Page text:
The Other Type of “Latency” Every Company Cannot Ignore
Throughout my career, I have seen technology achieve unimaginable levels of speed across our data networks. In so many ways, what we once considered network “latency” is quickly becoming a thing of the past.
Now the real challenge might be biological. In a world of high-tech, data-driven interactions, it’s easy to forget that people are a key ingredient for driving change. While we must control network latency to enjoy the benefits of faster technologies, we also need to find ways to reduce what I would call “human” latency—the systems and processes we have in place to manage everything.
Let me offer a few ideas about “human latency” that can help any enterprise grappling with the challenges of the 4th Industrial Revolution.
Embracing automation for acceleration.
Lumen has always embraced the value of human interaction, especially in the workplace, so I have been particularly impressed how quickly everyone has adapted to remote working arrangements. We all have our routines, and our business relies extensively on processes and procedures. Over the past year, we have begun to truly re-examine the value of these old approaches, and more importantly, to become willing to break free from traditional work models. How? By shifting teams from linear workflows to working in pods, basically forming agile workgroups, eliminating time-consuming processes and cutting through the red tape that stifled new ideas. For example, circumstances brought about by the coronavirus triggered new ways of thinking about safety. The result—we deployed several smart, automated tools that allowed enterprise customers to self-monitor and manage their capacity needs. Once we broke-out of silos, our people expedited tech deployment and improved service quality. We further reduced our latency by pushing the platform out to employees to generate their own bots that replicate mundane work. Now, a single team builds, troubleshoots and brings applications to market in a fraction of the time.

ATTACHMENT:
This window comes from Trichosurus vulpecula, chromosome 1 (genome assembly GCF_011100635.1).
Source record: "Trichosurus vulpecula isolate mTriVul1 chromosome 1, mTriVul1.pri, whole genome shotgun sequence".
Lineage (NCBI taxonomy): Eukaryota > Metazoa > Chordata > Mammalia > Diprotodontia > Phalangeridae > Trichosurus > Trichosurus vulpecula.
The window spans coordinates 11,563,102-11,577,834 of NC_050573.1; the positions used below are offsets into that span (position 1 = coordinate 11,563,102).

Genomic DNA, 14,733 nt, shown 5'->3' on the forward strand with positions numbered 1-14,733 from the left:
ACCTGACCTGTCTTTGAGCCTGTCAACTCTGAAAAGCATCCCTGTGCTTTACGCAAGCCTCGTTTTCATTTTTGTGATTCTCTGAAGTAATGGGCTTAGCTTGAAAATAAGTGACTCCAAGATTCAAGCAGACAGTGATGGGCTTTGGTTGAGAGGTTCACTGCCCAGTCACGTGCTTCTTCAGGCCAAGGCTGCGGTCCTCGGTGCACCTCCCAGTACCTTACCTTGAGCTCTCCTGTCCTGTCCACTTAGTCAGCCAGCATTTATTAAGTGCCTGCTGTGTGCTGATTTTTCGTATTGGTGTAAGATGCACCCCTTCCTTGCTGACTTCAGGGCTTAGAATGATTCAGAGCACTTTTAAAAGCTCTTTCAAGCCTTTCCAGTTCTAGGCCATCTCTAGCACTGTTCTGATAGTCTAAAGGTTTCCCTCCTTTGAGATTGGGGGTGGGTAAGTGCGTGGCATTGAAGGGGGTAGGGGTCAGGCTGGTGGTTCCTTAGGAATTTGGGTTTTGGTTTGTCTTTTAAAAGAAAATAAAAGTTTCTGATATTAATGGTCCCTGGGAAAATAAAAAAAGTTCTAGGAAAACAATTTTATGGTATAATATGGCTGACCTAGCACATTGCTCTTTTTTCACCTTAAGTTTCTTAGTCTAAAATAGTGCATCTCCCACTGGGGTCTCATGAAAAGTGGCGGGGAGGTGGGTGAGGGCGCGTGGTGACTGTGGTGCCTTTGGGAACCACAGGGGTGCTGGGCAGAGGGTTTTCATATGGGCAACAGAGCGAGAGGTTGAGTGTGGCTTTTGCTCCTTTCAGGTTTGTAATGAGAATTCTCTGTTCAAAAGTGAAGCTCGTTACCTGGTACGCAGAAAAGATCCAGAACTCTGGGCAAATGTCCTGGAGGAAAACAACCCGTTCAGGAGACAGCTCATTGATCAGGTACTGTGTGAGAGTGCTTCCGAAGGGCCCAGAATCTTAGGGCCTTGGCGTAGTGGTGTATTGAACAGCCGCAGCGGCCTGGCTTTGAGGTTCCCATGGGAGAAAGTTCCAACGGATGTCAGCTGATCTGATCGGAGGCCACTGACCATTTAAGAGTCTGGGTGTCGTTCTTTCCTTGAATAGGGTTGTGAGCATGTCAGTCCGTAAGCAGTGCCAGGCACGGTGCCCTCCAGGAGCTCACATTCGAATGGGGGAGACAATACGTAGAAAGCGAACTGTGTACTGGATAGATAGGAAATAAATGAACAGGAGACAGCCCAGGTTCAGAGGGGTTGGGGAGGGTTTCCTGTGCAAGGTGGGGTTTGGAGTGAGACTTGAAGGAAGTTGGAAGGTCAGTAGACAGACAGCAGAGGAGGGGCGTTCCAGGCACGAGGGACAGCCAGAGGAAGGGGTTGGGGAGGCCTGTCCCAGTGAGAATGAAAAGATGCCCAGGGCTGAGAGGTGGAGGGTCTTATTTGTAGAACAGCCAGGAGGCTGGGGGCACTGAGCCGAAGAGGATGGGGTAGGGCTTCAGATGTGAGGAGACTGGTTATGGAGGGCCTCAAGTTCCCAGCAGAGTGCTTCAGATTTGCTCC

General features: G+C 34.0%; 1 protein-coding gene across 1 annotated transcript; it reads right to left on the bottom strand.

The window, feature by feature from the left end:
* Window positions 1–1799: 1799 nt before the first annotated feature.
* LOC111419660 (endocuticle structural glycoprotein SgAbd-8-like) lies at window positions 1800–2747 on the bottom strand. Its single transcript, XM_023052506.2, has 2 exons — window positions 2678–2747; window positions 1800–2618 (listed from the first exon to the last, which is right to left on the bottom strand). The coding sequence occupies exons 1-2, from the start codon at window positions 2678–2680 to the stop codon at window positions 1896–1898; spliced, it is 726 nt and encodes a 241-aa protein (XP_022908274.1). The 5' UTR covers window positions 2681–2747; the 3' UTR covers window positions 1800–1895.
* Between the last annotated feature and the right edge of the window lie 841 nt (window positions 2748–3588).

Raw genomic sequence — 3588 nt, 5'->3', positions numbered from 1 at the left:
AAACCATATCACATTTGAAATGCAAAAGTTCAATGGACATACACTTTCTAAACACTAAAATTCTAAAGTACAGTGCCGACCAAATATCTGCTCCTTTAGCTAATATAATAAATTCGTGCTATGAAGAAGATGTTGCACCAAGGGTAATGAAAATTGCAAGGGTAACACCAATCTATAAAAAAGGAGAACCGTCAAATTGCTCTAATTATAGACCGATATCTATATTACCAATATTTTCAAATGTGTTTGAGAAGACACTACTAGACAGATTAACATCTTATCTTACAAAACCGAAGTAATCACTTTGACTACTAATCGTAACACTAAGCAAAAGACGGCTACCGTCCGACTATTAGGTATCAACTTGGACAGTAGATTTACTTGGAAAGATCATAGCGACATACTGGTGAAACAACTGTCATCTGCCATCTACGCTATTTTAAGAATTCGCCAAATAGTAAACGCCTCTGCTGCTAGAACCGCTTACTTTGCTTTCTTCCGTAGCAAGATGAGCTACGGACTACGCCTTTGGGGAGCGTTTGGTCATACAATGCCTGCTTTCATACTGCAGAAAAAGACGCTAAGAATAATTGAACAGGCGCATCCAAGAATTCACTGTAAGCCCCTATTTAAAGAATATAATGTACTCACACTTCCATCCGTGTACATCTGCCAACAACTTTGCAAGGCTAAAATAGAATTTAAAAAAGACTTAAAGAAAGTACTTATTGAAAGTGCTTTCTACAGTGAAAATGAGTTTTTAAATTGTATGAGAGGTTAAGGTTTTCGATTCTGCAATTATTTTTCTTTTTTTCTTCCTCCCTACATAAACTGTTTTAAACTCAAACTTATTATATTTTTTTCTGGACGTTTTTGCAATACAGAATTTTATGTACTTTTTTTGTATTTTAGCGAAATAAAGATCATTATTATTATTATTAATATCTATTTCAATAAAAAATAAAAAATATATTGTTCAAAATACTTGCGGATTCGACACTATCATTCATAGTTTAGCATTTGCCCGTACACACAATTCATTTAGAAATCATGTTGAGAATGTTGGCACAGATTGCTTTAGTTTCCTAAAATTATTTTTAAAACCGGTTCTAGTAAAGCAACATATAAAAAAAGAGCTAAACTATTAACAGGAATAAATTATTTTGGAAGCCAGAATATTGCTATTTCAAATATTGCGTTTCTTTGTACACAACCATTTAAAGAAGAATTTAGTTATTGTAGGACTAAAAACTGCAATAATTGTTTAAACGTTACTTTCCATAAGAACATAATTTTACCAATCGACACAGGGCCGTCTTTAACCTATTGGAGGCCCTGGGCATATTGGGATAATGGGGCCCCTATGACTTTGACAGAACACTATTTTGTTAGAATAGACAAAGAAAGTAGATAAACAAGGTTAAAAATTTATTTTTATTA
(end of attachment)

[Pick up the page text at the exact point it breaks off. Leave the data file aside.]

Together, each shift helps accelerate change, delivering to our customers a better product, faster.
Driving change through a culture of curiosity and continuous learning.
With more autonomy, our people can build what they need in real time, but skills can quickly erode. To ensure that my team can keep pace, we have encouraged a cultural change to support a new cadence around work and learning. Our DNA is built around an understanding of data. Our customers expect it. As employees learn new skills and technology, they can confidently tackle the next challenge—techs writing automation scripts, operations closely aligned with Sales and Customer Success teams—all blurring the lines of work for the sake of speed.
Establishing partnerships around listening
Everyone has something important to say, especially our customers. When we listen to our customers, we bring them directly into the process, using their insights and perspectives to help us “incubate” new ways of building and delivering products. With data, we can help any business gain customer insights and accelerate change. And by managing data properly, we can also proactively manage both high-touch and digital interactions with our customers. The data we collect and translate tells a story. We need to make sure we take the time to listen to it.
Our willingness to rethink how we work, by injecting an entrepreneurial spirit into a global workforce of over 40,000 people, gives us the ability to deliver amazing solutions just as quickly as the marketplace demands them. Race car driver Mario Andretti knew a little something about speed. He once said, “If everything seems under control, you’re not going fast enough.” Maybe a better approach is to worry less about control, and more about simply staying agile, so that when speed provides opportunities, you have a workforce ready to seize them. When we make a commitment to reduce both network and human latency, we put ourselves on a pathway that allows enterprises everywhere to further human progress through technology.
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